You may wonder what I mean by non-existence, so let me explain. We exist only in our concept of our self; that concept is itself just a form of resistance to the vast nothingness that awaits the silence of the mind. We maintain our busy life of the mind as a kind of anxiety about our emptiness, and that anxiety is what we think of as our self. We say we want peace, but peace is the end of anxiety, and therefore the end of the self. So what we really want is to want peace, not to have it, because wanting peace is more anxiety and therefore more self. To end wanting peace and to simply be peace is to be nothing and that is a fearless state, or rather, a fearless non-state. Nosirrah has known this fearless state since birth. I was without fear and this seemed to make those around me quite fearful. I was taken to priests and rabbis, healers and psychics, psychiatrists and podiatrists, and all other forms of doctors. After much consultation and collaboration, I was not declared enlightened, rather I was declared to have a rare genetic disorder, Urbach-Wiethe disease. I had lesions on my amygdala, preventing me from experiencing any normal fear of terror-inducing hauntings and demons, ghosts and monsters, death threats, being attacked, snakes, spiders, none of these had any effect on me at all and since my childhood was full of all of these things, I had a pretty normal childhood.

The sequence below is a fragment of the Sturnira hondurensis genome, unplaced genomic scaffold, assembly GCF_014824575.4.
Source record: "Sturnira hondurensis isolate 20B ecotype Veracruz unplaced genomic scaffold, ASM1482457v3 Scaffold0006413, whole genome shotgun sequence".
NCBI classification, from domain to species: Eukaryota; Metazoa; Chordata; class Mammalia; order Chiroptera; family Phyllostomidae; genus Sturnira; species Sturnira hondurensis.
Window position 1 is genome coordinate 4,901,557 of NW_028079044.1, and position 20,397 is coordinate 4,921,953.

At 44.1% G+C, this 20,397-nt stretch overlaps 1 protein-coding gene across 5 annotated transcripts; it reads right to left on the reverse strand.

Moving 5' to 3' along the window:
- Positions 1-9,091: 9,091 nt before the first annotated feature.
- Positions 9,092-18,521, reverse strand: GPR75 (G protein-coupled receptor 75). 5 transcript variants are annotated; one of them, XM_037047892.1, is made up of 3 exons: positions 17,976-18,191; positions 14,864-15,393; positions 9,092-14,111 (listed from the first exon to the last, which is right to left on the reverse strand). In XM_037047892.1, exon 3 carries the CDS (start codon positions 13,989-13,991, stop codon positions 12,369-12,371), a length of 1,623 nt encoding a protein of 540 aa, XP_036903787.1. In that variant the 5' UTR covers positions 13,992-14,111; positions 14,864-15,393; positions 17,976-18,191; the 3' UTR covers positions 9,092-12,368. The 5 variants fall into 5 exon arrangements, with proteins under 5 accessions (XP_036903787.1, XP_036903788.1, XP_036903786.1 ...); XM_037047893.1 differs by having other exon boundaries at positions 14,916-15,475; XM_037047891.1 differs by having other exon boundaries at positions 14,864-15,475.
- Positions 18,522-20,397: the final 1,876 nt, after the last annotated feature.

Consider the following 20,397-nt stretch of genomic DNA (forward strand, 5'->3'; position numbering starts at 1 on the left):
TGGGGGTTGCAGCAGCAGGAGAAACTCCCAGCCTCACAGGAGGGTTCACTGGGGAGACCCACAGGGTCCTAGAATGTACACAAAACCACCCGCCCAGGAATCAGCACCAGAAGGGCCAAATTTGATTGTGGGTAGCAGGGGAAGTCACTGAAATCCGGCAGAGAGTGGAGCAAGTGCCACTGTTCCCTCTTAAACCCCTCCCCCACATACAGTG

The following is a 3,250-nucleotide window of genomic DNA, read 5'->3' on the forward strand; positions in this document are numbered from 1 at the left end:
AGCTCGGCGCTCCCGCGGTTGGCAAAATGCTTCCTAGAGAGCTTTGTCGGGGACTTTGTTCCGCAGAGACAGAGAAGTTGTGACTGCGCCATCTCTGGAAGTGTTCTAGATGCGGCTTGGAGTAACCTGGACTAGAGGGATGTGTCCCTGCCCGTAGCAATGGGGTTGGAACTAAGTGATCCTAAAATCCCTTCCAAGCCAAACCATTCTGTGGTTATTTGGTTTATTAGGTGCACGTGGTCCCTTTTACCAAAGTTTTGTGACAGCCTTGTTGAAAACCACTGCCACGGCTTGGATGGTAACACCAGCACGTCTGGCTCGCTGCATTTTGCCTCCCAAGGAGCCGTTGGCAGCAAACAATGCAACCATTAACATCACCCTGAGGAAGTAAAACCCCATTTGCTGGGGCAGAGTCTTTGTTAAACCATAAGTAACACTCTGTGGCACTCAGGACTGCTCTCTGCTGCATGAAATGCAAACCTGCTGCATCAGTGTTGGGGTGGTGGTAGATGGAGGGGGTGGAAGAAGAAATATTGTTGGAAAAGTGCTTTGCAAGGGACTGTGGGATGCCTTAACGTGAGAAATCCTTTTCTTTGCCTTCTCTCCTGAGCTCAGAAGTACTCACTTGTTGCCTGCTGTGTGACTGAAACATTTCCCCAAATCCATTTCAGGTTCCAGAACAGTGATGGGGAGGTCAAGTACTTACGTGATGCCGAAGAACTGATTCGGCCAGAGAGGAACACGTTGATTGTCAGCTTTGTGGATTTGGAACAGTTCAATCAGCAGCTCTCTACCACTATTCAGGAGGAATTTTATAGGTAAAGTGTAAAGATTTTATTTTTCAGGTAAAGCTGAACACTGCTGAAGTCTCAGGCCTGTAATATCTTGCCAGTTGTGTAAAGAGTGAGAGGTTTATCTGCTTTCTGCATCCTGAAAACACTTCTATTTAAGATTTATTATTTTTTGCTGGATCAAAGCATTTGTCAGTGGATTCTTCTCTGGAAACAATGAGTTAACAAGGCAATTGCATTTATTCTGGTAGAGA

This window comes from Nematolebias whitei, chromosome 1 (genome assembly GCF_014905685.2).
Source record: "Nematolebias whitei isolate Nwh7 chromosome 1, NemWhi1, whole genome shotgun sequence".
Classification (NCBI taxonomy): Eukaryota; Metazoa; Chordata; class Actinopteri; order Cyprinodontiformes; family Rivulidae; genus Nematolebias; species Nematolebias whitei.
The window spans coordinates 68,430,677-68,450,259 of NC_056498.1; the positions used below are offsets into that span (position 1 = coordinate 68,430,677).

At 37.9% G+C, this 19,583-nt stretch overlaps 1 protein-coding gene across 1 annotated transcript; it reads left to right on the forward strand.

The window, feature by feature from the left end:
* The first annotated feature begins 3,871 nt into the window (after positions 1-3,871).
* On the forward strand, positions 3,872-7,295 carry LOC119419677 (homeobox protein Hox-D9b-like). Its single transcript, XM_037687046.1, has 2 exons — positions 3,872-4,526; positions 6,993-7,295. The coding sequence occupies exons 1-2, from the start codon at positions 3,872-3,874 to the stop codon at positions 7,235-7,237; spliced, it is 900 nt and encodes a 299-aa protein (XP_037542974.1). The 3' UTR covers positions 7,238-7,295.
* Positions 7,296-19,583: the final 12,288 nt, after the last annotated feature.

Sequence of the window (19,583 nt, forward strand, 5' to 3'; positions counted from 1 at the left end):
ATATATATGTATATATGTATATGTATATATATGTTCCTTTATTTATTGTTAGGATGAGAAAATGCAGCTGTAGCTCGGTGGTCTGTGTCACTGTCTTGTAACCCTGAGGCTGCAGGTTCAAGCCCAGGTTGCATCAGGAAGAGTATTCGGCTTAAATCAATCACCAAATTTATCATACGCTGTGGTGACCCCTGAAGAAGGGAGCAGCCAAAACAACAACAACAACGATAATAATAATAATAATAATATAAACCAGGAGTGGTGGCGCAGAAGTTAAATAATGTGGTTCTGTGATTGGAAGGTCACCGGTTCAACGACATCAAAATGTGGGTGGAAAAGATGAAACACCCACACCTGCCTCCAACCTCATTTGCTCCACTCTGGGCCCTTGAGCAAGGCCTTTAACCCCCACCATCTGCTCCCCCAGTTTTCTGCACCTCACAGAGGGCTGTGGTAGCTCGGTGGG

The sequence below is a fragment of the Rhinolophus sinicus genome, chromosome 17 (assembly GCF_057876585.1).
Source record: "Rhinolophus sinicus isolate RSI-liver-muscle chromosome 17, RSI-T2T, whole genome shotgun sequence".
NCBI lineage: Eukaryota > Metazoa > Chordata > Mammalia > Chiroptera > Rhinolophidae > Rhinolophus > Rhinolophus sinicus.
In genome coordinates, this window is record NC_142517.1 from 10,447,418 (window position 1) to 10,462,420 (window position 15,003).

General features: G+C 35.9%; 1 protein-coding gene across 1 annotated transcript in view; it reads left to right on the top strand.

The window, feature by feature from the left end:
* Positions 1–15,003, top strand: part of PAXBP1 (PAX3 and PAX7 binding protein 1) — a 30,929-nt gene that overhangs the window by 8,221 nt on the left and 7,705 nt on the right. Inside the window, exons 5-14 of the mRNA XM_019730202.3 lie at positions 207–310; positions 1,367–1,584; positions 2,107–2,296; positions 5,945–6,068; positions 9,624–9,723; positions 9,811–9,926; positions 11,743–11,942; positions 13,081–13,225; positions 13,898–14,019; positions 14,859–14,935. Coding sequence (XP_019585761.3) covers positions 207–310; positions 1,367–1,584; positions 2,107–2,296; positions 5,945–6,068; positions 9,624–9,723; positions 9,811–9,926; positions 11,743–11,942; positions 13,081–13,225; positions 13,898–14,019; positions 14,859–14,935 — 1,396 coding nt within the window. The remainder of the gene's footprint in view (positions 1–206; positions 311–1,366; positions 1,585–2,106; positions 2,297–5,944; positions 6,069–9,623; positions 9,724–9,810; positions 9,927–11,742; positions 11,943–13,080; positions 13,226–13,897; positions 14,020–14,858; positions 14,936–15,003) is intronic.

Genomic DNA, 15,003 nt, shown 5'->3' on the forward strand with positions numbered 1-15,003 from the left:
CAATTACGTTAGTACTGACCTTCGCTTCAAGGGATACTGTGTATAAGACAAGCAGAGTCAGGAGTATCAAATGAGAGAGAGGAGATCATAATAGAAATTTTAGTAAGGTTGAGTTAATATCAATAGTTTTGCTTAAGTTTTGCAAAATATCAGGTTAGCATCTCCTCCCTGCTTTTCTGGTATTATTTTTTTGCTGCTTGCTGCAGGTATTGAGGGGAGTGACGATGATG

But one thing in my childhood concerned me: if I had no fear, then how could I transcend fear and become enlightened? As a spiritual prodigy, at an early age I had read all the religious texts, The Bible, The Koran, The Bhagavad-Gita, Tao de Ching, and all the spiritual classics, over and over. I read in the original Latin and contemplated A.E. Walinbrucke’s Verum Nihilim, which makes all other books on human consciousness look like marginal postscripts, but I read on nonetheless, The Necronomicon, The Book of the Damned, Being One, Tales from the Crypt comics, and more. Later in life, I came upon the spawn of the New Age, books that told me to be in the now, then to be love, to be peaceful, to be mindful. But these books just brought one question to me over and over again: if I was supposed to be something other than what I was, what was I? I realized that this was a question that was neither present nor loving, peaceful nor mindful, in short, I realized that I was alive and was surrounded by the spiritual undead, zombies, spiritual zombies practicing zombie spirituality. You may ask how you can tell if you are alive or a zombie, let me explain.